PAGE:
State test results for 2012 show passing rates for elementary and middle schools students remain flat, but more high school students are passing.
In some grades, almost a third of all students are not meeting current state standards, according to the results released by the state Department of Education in December.
The results come as the state transitions to a new testing system as part of the national Partnership for Assessment of Readiness for College and Career, or PARCC, which is working to develop new tests to be introduced in the 2014-15 school year. Those tests may be given multiple times during a year to provide teachers with more feedback, and remove the stress of having one “high stakes” annual test.
Statewide in 2012, achievement gaps based on race and socioeconomic status, while shrinking in some areas, remain large, reflecting to some extent the income gap in the state.
This is evident in South Jersey, where Atlantic, Cape May and Cumberland counties struggle with high poverty and unemployment rates. Areas with the highest rates of poverty and unemployment also have the lowest passing rates on state tests. This includes Atlantic City, Pleasantville and Bridgeton.
There are some bright spots. Chelsea Heights School in Atlantic City continues to perform above the state average and as well as neighboring suburban schools. The Dane Barse School in Vineland also scored above state average. Smaller lower-income districts, including Mullica Township School, Margaret Mace School in North Wildwood, Crest Memorial in Wildwood Crest also perform well.
The Vineland Community Charter School out-performed the public schools in the city, though it is much smaller and has a somewhat less diverse population.
The charter school reports 4.5 percent of students with disabilities, no students with limited English and 46 percent of students as socio-economically disadvantaged. The Pauline Petway Elementary School next door has a lower passing rate, but 17 percent of students have a disability, 5 percent have limited English and almost 60 percent are considered socio-economically disadvantaged based on eligibility for the federal free or reduced-fee meal program.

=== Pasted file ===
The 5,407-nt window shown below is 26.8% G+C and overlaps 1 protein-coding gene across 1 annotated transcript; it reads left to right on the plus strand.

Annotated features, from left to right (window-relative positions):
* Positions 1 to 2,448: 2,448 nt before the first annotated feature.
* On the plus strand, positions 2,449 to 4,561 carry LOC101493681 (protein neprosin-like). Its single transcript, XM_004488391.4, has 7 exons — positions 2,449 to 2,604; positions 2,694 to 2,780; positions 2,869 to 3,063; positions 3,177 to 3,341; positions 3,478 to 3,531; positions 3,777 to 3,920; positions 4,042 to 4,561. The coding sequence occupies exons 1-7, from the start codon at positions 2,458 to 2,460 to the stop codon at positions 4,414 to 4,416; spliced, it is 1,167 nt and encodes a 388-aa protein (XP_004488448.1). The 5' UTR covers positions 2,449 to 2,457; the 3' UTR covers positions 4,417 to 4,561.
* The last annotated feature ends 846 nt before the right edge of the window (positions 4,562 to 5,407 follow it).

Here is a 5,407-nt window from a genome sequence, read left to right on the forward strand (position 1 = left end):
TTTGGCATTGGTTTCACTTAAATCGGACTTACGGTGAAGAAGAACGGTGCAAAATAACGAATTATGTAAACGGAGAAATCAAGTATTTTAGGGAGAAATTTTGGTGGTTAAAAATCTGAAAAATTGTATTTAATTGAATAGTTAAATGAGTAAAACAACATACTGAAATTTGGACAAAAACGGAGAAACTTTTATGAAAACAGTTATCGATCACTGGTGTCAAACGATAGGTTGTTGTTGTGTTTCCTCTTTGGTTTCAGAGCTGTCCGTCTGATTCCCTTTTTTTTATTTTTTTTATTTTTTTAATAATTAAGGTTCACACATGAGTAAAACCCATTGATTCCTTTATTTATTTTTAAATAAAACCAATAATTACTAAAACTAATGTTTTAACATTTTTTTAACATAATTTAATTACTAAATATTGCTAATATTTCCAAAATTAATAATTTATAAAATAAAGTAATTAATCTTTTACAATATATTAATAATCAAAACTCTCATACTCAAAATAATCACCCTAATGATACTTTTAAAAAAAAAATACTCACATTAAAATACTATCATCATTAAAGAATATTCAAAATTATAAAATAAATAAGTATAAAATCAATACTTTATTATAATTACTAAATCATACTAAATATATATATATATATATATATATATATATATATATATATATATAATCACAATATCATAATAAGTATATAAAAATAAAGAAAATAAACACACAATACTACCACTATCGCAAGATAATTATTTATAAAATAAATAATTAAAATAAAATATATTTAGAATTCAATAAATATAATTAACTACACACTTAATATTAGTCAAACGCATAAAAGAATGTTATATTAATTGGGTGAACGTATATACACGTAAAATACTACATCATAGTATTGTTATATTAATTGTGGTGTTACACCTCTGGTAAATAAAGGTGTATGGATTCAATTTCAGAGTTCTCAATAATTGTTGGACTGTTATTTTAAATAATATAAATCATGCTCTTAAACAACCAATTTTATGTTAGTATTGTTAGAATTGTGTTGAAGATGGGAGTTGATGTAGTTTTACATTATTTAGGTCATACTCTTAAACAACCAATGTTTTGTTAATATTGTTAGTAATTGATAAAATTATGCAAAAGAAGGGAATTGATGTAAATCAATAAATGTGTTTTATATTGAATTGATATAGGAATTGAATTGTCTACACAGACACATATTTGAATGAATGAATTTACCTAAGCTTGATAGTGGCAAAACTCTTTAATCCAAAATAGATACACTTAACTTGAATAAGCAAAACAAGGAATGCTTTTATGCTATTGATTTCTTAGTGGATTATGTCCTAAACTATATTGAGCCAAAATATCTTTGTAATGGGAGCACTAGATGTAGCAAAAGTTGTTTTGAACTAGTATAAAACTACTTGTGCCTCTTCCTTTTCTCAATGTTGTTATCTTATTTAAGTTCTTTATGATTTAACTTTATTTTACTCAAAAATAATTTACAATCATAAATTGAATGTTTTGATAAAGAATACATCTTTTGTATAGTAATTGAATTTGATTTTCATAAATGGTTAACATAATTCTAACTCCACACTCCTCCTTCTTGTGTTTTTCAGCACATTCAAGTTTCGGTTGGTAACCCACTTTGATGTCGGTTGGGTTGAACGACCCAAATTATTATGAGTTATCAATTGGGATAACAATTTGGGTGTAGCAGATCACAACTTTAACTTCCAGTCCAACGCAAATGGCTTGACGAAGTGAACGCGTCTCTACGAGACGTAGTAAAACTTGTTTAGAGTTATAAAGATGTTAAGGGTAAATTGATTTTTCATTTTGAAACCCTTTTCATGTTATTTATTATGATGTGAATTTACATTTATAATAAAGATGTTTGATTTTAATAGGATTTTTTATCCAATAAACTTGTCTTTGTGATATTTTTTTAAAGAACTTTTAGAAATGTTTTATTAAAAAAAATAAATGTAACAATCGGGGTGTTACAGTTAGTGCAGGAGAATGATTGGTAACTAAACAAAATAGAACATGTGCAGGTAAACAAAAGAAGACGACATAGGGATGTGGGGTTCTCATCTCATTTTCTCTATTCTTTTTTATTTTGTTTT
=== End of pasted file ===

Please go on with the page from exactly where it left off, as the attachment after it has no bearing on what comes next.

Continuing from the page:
The state tests students annually in grades 3 through 8 and again as juniors in high school. Students must pass the high school test, or an alternate test, to graduate.
A few area schools had 100 percent of their students pass at least one test in the fourth, eighth or 11th grades reviewed by The Press of Atlantic City. Most were smaller schools.
In fourth-grade science, 100 percent of the students passed the test at the Chelsea Heights School in Atlantic City, Estell Manor, Port Republic, Cape May City, Margaret Mace School in North Wildwood, the Galloway Community Charter School, the Vineland Public Charter School, Morris Goodwin School in Greenwich, Eagleswood Elementary School, Lanoka Harbor School in Lacey Township and the Cecil Collins and Joseph Donahue schools in Barnegat Township.
The Eagleswood School and Port Republic School also had 100 percent of fourth-graders pass the math test.
The Avalon School had 100 percent of eight-graders pass the language arts test. Just 13 students took the test.
At the Marine Academy of Technology and Environmental Science at the Ocean County Vocational School, students not only passed the high school science test, but 100 percent scored at the Advanced Proficient level. At the school’s Performing Arts Academy, 100 percent of the students passed both the language arts and math tests.
Statewide in 2012, 92 percent of high school juniors who took the test passed the language arts section and 79 percent passed math. While the achievement gap remains, and Education Commissioner Chris Cerf has bemoaned the size of the gap, minority students have made the most gains in the last decade, with black and Hispanic passing rates improving by as much as 20 percent on both the language arts and math portions of the test.
Overall, students with disabilities and students with limited English continue to have the lowest passing rates on state tests. Education advocates are concerned that proposals by the state Department of Education to modify additional funding allocated for those students could reverse those gains.
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